Taiwan now makes mostly machinery to fabricate synthetic wood panels due to the global ban on deforestation, which has also pushed to unreasonable levels prices of solid wood furniture. "China makers sell wooden furniture by the kilogram and use mostly CNC routers to cut the intricate patterns. Bamboo is a natural wood that is not banned due to its relatively short life and Taiwan's makers of bamboo-processing machinery are mostly in Lukang Township, Changhua County of central Taiwan; while rattan-processing machinery is still mostly manually operated due to the inherent need to bend such wood at irregular angles," he says.

Woeful Truth
Revealing another woeful truth without involving politicking, Tu says the 300-odd TWMA membership finds highly counter-productive to hold the triennial woodworking equipment show in Taipei and not central Taiwan, where 80% of the island's woodworking-equipment manufacturers are based, for the mere logistics tax the exhibitors to ineffable degree of suffering and expenses.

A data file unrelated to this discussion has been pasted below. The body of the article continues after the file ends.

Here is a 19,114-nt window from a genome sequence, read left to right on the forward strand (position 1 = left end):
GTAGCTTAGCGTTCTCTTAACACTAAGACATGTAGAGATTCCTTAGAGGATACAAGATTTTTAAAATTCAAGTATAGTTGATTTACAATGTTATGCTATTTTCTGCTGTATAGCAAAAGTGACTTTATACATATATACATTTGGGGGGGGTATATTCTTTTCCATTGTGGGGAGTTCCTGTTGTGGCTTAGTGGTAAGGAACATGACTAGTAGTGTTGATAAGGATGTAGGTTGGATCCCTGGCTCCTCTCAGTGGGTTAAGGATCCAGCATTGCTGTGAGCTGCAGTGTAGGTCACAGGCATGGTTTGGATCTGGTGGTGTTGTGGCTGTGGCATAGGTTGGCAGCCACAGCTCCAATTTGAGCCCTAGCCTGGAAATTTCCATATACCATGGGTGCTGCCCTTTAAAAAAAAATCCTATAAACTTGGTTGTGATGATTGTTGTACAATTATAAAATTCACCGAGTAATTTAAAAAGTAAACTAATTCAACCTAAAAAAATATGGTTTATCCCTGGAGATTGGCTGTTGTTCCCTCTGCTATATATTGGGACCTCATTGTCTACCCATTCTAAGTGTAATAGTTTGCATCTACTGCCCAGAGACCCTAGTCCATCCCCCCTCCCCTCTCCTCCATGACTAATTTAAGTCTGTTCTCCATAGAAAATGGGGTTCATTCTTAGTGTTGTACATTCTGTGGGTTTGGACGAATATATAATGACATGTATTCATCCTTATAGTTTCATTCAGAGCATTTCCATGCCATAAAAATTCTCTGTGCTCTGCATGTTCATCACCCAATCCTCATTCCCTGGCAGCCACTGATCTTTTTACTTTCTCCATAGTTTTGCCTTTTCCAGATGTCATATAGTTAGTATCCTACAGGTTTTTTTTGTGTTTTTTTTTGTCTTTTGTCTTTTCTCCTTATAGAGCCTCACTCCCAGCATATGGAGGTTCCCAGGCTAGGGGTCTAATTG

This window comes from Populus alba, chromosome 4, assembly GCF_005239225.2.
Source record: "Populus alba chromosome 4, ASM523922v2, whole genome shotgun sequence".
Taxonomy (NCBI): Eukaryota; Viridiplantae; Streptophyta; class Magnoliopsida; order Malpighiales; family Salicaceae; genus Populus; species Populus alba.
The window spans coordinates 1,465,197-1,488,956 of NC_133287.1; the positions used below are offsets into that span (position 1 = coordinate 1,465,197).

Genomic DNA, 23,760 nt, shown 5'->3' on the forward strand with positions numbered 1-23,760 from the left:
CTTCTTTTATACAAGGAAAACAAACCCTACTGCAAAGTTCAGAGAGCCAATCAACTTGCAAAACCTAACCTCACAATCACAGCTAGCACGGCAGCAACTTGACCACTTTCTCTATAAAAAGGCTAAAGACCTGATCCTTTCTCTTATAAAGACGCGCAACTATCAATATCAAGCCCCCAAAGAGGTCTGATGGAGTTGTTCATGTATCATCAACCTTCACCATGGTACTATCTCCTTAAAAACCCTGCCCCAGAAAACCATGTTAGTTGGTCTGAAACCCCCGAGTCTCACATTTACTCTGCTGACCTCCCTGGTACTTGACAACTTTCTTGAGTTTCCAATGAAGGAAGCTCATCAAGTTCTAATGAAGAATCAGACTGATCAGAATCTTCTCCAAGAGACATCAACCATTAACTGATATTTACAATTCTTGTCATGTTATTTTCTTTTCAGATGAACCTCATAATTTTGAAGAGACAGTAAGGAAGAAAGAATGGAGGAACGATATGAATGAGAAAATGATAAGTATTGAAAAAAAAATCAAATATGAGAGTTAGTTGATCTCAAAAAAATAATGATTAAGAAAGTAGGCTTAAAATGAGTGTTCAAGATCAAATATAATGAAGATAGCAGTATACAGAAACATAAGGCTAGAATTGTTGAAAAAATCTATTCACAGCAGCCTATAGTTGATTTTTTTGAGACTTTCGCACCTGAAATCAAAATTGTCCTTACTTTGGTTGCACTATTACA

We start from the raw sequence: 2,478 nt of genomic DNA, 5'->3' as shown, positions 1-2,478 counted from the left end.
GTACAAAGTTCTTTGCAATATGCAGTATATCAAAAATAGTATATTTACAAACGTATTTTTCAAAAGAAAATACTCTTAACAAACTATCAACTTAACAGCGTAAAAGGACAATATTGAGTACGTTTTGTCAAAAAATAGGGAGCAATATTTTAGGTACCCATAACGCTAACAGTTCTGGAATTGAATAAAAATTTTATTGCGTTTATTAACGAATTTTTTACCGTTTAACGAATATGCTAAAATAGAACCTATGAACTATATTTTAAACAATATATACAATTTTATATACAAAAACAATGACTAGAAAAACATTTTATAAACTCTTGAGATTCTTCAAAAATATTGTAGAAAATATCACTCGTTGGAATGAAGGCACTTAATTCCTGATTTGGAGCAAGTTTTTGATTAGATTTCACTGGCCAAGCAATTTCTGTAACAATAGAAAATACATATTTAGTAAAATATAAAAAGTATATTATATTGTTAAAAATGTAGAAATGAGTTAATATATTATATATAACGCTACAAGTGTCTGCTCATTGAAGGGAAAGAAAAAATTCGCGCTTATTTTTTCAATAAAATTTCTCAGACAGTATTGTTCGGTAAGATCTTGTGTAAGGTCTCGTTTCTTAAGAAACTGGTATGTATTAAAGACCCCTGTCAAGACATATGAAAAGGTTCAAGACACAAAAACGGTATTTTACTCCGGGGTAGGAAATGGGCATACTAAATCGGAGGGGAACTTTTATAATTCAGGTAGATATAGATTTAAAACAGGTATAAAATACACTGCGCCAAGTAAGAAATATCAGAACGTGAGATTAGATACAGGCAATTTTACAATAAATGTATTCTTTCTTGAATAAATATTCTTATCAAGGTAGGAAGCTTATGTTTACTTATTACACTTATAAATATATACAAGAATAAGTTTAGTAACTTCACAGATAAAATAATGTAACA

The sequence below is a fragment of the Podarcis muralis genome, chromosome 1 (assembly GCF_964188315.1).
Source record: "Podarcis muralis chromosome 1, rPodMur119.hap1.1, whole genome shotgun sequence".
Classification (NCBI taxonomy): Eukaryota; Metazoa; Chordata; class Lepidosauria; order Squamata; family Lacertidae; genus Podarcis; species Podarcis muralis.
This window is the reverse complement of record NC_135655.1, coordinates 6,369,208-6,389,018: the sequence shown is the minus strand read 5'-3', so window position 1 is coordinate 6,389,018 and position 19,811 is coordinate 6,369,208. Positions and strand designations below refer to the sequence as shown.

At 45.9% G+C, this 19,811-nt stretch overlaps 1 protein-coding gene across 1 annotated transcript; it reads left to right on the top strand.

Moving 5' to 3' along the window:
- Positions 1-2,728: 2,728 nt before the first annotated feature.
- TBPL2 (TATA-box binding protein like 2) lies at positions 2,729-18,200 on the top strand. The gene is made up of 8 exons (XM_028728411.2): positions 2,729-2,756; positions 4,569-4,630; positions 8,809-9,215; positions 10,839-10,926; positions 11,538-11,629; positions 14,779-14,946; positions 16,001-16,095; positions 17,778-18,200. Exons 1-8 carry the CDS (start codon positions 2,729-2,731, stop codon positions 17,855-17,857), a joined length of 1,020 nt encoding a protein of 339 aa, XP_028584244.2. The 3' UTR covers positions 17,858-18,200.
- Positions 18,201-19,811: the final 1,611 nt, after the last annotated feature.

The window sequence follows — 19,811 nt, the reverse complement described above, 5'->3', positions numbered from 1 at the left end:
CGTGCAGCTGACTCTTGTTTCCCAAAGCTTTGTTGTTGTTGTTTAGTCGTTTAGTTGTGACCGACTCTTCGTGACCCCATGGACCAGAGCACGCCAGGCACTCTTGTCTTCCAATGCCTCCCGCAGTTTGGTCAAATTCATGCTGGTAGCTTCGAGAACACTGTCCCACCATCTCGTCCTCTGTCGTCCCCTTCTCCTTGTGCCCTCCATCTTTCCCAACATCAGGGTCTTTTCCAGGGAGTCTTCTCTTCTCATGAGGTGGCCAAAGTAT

The TWMA has been urging the central government to quickly construct a trade fair complex at a mothballed Taichung airport, which is designated the trade zone to foster the central Taiwan economy with temporary tarpaulin shelters set up as trade show venue. "The Taiwan industry needs a presentable venue, not makeshift shelters, for being a world-leading supplier of woodworking equipment. I believe a woodworking-equipment fair in a proper venue would attract more visitors to Taiwan than one in Taipei," says Tu. In 2010, a machinery show in the designated zone attracted "an enormous number" of visitors, mostly from China who visited the show, factories and local attractions, generating considerable revenue for central Taiwan, he says.

(by Ken Liu)

TWMA Chairman C.L. Tu. http://cens.com/cens/news/2011/NPIC_14138.jpg
Whole-plant equipment is expected to reinvigorate Taiwan's woodworking equipment industry. http://cens.com/cens/news/2011/NPIC_14139.JPG